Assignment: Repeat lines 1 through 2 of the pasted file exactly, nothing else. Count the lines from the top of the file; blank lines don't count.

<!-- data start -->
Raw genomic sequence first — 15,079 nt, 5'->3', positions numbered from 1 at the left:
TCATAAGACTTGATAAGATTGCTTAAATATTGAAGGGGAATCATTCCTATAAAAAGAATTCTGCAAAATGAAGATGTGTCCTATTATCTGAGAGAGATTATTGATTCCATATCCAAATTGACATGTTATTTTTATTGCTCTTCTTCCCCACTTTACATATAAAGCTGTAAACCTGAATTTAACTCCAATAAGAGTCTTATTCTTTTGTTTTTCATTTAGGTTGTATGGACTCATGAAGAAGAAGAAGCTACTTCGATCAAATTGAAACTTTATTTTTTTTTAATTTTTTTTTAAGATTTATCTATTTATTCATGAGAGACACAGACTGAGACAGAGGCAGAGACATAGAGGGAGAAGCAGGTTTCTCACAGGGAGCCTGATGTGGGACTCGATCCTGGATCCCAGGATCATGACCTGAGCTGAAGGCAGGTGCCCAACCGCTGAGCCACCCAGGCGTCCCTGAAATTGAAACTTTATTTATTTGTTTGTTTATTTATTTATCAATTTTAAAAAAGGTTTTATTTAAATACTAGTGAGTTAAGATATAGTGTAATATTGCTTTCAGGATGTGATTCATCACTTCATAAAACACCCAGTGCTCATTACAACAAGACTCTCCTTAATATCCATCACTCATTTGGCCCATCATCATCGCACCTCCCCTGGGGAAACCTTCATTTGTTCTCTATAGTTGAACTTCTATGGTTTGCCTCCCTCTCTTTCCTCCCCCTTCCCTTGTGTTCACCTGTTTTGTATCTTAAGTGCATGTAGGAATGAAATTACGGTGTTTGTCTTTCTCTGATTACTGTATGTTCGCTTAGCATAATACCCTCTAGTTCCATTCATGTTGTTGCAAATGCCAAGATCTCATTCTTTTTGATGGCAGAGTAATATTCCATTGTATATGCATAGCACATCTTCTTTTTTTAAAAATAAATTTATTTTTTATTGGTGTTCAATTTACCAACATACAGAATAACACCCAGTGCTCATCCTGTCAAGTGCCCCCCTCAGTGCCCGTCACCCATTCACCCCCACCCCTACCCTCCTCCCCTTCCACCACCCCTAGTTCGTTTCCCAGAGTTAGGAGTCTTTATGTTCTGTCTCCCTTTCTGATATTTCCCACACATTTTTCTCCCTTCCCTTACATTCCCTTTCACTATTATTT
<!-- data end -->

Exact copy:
Raw genomic sequence first — 15,079 nt, 5'->3', positions numbered from 1 at the left:
TCATAAGACTTGATAAGATTGCTTAAATATTGAAGGGGAATCATTCCTATAAAAAGAATTCTGCAAAATGAAGATGTGTCCTATTATCTGAGAGAGATTATTGATTCCATATCCAAATTGACATGTTATTTTTATTGCTCTTCTTCCCCACTTTACATATAAAGCTGTAAACCTGAATTTAACTCCAATAAGAGTCTTATTCTTTTGTTTTTCATTTAGGTTGTATGGACTCATGAAGAAGAAGAAGCTACTTCGATCAAATTGAAACTTTATTTTTTTTTAATTTTTTTTTAAGATTTATCTATTTATTCATGAGAGACACAGACTGAGACAGAGGCAGAGACATAGAGGGAGAAGCAGGTTTCTCACAGGGAGCCTGATGTGGGACTCGATCCTGGATCCCAGGATCATGACCTGAGCTGAAGGCAGGTGCCCAACCGCTGAGCCACCCAGGCGTCCCTGAAATTGAAACTTTATTTATTTGTTTGTTTATTTATTTATCAATTTTAAAAAAGGTTTTATTTAAATACTAGTGAGTTAAGATATAGTGTAATATTGCTTTCAGGATGTGATTCATCACTTCATAAAACACCCAGTGCTCATTACAACAAGACTCTCCTTAATATCCATCACTCATTTGGCCCATCATCATCGCACCTCCCCTGGGGAAACCTTCATTTGTTCTCTATAGTTGAACTTCTATGGTTTGCCTCCCTCTCTTTCCTCCCCCTTCCCTTGTGTTCACCTGTTTTGTATCTTAAGTGCATGTAGGAATGAAATTACGGTGTTTGTCTTTCTCTGATTACTGTATGTTCGCTTAGCATAATACCCTCTAGTTCCATTCATGTTGTTGCAAATGCCAAGATCTCATTCTTTTTGATGGCAGAGTAATATTCCATTGTATATGCATAGCACATCTTCTTTTTTTAAAAATAAATTTATTTTTTATTGGTGTTCAATTTACCAACATACAGAATAACACCCAGTGCTCATCCTGTCAAGTGCCCCCCTCAGTGCCCGTCACCCATTCACCCCCACCCCTACCCTCCTCCCCTTCCACCACCCCTAGTTCGTTTCCCAGAGTTAGGAGTCTTTATGTTCTGTCTCCCTTTCTGATATTTCCCACACATTTTTCTCCCTTCCCTTACATTCCCTTTCACTATTATTT